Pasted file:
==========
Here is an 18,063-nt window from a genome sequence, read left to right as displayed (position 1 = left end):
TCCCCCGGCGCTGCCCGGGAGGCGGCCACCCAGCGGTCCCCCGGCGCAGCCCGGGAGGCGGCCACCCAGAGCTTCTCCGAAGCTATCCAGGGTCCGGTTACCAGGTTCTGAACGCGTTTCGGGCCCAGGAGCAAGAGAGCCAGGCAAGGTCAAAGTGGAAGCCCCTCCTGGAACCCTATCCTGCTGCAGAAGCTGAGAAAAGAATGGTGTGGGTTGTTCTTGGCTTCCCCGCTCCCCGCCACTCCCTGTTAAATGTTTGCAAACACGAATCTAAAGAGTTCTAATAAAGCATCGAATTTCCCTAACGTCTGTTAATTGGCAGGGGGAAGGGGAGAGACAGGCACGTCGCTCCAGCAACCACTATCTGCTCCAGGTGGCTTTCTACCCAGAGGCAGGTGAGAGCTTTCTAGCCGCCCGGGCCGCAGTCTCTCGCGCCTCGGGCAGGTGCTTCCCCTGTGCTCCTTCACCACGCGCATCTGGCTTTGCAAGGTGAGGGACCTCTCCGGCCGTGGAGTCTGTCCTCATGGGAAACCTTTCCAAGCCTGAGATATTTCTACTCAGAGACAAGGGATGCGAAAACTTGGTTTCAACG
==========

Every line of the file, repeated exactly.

Here is an 18,063-nt window from a genome sequence, read left to right as displayed (position 1 = left end):
TCCCCCGGCGCTGCCCGGGAGGCGGCCACCCAGCGGTCCCCCGGCGCAGCCCGGGAGGCGGCCACCCAGAGCTTCTCCGAAGCTATCCAGGGTCCGGTTACCAGGTTCTGAACGCGTTTCGGGCCCAGGAGCAAGAGAGCCAGGCAAGGTCAAAGTGGAAGCCCCTCCTGGAACCCTATCCTGCTGCAGAAGCTGAGAAAAGAATGGTGTGGGTTGTTCTTGGCTTCCCCGCTCCCCGCCACTCCCTGTTAAATGTTTGCAAACACGAATCTAAAGAGTTCTAATAAAGCATCGAATTTCCCTAACGTCTGTTAATTGGCAGGGGGAAGGGGAGAGACAGGCACGTCGCTCCAGCAACCACTATCTGCTCCAGGTGGCTTTCTACCCAGAGGCAGGTGAGAGCTTTCTAGCCGCCCGGGCCGCAGTCTCTCGCGCCTCGGGCAGGTGCTTCCCCTGTGCTCCTTCACCACGCGCATCTGGCTTTGCAAGGTGAGGGACCTCTCCGGCCGTGGAGTCTGTCCTCATGGGAAACCTTTCCAAGCCTGAGATATTTCTACTCAGAGACAAGGGATGCGAAAACTTGGTTTCAACG